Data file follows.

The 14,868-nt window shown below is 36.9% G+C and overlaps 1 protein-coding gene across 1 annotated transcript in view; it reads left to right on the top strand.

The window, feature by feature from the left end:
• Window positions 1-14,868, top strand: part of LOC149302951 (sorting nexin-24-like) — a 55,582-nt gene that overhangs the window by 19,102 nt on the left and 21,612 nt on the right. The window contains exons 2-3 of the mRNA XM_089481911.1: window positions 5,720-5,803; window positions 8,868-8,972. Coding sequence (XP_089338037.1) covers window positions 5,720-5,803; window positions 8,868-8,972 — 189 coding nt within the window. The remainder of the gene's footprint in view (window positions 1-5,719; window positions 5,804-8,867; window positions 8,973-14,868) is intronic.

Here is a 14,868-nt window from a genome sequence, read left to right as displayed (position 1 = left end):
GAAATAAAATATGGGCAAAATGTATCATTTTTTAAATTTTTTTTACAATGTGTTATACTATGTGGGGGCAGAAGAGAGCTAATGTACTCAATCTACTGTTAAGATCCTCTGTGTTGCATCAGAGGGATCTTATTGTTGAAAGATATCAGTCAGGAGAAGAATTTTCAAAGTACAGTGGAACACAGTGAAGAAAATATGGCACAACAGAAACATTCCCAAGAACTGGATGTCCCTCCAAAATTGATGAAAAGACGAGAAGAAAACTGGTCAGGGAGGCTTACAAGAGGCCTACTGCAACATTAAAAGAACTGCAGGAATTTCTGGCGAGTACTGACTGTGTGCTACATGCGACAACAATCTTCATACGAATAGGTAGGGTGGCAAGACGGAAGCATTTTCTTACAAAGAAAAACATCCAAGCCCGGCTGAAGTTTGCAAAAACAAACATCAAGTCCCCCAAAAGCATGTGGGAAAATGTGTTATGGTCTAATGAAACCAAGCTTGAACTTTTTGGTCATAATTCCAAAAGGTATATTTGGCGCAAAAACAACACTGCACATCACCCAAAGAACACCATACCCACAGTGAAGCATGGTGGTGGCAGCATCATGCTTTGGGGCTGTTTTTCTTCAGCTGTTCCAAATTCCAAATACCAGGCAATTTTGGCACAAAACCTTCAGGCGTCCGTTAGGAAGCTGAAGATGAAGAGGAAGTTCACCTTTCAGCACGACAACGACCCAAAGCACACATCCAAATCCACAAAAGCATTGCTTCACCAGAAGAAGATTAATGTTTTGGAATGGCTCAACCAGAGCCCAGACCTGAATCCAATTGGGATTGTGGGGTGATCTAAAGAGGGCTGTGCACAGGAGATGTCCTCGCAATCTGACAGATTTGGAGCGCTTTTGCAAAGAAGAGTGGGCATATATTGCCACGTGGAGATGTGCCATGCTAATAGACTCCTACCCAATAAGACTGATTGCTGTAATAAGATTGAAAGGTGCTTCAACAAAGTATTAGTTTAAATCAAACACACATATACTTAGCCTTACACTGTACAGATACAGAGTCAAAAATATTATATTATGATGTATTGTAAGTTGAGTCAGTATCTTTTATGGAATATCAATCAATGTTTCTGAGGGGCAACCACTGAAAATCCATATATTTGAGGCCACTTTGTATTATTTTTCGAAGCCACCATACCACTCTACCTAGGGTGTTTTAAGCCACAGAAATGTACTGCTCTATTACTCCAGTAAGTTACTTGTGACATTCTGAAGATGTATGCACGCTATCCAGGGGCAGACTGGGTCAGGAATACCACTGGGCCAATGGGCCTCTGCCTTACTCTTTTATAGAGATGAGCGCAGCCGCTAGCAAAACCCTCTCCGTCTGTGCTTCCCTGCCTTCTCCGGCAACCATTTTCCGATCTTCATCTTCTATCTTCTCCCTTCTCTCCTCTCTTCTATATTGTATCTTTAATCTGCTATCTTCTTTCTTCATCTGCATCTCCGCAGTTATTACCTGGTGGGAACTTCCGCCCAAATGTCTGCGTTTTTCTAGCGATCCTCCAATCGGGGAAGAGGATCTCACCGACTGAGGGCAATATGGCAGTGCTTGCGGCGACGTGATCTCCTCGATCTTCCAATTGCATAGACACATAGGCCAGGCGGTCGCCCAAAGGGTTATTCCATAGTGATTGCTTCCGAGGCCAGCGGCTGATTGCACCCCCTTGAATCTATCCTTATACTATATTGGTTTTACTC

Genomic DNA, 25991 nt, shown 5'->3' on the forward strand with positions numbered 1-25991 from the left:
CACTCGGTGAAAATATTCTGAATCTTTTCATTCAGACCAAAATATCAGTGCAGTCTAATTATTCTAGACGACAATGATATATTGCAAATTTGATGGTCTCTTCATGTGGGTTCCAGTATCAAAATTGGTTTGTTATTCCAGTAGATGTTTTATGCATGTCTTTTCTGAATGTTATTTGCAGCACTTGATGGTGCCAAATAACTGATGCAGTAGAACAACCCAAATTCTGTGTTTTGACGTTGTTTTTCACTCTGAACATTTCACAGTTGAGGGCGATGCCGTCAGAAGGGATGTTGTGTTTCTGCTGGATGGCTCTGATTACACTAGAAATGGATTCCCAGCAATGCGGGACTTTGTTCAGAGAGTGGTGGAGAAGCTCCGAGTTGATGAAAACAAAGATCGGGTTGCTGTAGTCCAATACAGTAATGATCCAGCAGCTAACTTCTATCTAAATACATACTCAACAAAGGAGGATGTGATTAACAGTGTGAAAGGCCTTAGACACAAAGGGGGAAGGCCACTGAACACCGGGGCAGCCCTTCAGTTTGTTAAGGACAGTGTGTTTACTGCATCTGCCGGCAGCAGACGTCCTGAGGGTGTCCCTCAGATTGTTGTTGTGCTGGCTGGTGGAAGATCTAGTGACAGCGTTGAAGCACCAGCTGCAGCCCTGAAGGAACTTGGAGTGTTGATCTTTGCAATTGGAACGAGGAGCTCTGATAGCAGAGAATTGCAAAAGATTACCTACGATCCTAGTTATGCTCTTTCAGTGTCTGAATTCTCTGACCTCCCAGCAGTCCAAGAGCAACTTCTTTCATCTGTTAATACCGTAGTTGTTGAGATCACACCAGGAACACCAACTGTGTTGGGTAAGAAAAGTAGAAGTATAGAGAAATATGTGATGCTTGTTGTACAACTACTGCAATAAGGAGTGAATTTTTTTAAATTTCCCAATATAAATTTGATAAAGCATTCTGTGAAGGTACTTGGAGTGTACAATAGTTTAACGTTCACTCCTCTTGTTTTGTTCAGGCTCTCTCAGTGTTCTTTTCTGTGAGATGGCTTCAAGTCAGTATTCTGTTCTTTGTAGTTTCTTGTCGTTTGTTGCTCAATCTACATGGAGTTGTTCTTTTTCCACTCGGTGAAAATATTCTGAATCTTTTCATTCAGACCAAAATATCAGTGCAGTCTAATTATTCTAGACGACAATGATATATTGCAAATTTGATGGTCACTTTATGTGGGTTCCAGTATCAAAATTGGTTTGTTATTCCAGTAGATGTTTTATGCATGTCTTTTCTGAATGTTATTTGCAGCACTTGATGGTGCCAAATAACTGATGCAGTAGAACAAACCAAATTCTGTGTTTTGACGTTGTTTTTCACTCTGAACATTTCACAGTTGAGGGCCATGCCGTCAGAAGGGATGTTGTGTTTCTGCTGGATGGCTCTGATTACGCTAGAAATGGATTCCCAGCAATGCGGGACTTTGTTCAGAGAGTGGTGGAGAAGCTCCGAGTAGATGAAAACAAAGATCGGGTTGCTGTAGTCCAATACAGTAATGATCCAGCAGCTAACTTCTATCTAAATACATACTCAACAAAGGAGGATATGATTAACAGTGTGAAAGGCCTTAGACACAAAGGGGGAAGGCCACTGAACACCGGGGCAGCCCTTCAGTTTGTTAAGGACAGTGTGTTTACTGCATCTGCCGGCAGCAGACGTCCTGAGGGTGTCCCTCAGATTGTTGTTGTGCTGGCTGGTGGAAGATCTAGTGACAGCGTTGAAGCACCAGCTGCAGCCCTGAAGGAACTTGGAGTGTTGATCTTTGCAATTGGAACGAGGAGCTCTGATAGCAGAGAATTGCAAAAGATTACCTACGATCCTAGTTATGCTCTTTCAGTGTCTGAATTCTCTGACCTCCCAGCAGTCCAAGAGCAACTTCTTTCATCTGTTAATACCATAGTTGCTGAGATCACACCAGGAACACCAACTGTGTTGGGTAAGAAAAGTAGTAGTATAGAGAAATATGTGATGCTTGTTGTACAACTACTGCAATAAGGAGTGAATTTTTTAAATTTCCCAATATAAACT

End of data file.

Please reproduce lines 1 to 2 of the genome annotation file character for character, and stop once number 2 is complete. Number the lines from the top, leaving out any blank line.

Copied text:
The 14,868-nt window shown below is 36.9% G+C and overlaps 1 protein-coding gene across 1 annotated transcript in view; it reads left to right on the top strand.

The window, feature by feature from the left end: